CIPD and Mind launch guidance for managers to support mental health at work.
04 October 2018 #Discrimination
Last week saw the launch of a new guide aimed at assisting and supporting those who battle mental health issues in the workplace. The guide has been compiled by the CIPD, the UK’s leading professional body for HR and people development, and Mind, the longstanding mental health charity.
CIPD’s recent ‘Health and Well-Being at Work’ report, produced in partnership with Simplyhealth, showed increases in work-related stress and mental health. 37% of the organisations surveyed reported that stress-related absence has increased, and 55% (up from 41% in 2016) reported that common mental health conditions have increased too. The guidance is seen as a direct response to both this report and further CIPD research which found that less than one in three organisations (32%) adequately train line managers to support staff with symptoms related to poor mental health.
The guide is not exclusive and the CIPD hope it can be used as both an outline but also worked into existing HR policies and practices. Containing useful definitions, potential triggers/indicators of poor mental health, informative case studies and step by step managerial guidance, Mind have reported that it hopes the guide will encourage managers to start taking “an active role in helping us keep well and supporting us when needed.”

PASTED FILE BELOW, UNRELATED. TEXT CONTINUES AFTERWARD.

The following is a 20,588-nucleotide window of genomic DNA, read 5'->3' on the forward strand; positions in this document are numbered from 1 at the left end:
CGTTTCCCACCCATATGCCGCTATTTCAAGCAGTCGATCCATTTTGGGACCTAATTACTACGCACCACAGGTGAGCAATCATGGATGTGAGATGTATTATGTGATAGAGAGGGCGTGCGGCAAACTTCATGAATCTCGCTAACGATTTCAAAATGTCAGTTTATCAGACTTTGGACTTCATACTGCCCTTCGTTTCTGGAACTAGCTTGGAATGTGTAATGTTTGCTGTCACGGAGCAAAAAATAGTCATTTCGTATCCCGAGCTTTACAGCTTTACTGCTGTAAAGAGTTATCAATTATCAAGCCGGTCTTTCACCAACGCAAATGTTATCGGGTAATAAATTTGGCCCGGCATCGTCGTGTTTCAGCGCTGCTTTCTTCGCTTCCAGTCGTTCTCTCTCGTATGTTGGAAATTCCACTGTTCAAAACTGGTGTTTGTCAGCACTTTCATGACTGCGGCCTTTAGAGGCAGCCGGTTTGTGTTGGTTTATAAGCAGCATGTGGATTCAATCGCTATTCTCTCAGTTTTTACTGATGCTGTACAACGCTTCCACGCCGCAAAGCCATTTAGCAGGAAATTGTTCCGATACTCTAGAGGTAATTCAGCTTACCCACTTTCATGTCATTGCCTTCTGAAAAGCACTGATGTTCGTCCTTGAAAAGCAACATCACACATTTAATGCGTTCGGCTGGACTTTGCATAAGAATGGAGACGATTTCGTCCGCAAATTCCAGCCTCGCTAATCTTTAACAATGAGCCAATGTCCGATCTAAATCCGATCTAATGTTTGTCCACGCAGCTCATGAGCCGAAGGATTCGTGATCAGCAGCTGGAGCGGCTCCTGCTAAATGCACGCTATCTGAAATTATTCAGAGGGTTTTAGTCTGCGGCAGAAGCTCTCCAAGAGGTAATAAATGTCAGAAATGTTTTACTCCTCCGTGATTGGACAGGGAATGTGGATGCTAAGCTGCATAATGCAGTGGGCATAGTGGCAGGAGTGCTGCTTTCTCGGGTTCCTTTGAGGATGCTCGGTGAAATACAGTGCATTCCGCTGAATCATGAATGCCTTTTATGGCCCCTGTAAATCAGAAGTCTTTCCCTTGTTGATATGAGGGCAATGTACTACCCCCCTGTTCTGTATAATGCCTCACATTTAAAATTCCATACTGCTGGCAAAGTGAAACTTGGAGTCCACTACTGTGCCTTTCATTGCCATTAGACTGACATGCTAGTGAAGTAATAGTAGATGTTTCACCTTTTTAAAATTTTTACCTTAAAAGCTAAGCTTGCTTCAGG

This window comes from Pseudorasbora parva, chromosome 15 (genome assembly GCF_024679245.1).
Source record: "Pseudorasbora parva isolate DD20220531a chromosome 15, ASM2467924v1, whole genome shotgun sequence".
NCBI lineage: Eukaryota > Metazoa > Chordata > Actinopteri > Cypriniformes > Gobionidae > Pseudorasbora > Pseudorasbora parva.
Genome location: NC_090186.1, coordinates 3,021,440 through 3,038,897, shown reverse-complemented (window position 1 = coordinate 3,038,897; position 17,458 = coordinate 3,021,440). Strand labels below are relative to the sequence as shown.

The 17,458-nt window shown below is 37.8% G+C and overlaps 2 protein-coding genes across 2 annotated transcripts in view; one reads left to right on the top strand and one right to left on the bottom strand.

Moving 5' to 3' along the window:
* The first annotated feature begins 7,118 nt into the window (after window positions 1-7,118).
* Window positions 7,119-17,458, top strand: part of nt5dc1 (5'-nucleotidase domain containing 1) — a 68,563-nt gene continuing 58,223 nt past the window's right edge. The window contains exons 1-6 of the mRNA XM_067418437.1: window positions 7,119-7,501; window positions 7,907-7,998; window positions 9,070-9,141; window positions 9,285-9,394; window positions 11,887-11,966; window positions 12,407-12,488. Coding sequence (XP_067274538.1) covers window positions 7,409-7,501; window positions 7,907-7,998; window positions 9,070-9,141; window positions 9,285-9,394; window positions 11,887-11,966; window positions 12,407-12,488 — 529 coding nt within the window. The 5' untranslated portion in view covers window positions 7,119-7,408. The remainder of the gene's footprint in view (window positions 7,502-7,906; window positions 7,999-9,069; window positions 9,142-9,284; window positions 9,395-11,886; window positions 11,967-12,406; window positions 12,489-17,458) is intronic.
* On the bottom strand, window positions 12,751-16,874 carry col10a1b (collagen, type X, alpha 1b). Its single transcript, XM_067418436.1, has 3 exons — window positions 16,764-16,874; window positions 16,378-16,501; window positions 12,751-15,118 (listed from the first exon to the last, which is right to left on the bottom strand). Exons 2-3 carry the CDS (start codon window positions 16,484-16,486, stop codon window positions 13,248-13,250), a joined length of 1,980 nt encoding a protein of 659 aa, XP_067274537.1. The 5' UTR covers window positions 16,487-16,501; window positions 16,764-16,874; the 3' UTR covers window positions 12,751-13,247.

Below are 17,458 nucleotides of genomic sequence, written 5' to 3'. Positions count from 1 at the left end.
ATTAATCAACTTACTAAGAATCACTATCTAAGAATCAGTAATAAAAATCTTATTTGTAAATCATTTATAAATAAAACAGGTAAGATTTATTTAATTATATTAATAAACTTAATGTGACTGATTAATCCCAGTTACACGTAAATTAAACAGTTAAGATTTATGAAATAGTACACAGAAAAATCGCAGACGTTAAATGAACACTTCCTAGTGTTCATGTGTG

The CIPD believe that a prominent stigma and misunderstanding about mental health in society and the workplace remains, stating that “Mental health is still the elephant in the room in most workplaces, and a culture of silence can have a damaging impact on a business as well as individuals”. They believe this guide will go some way to assisting and supporting managers who lack confidence when having sensitive conversations with their own members of staff. It’s thought that better dialogue and communication will be of assistance to some 60% (of a recent Mind Survey of over 44,000 employees) who felt that their manager would not be able to spot the signs that they were struggling with poor mental health.
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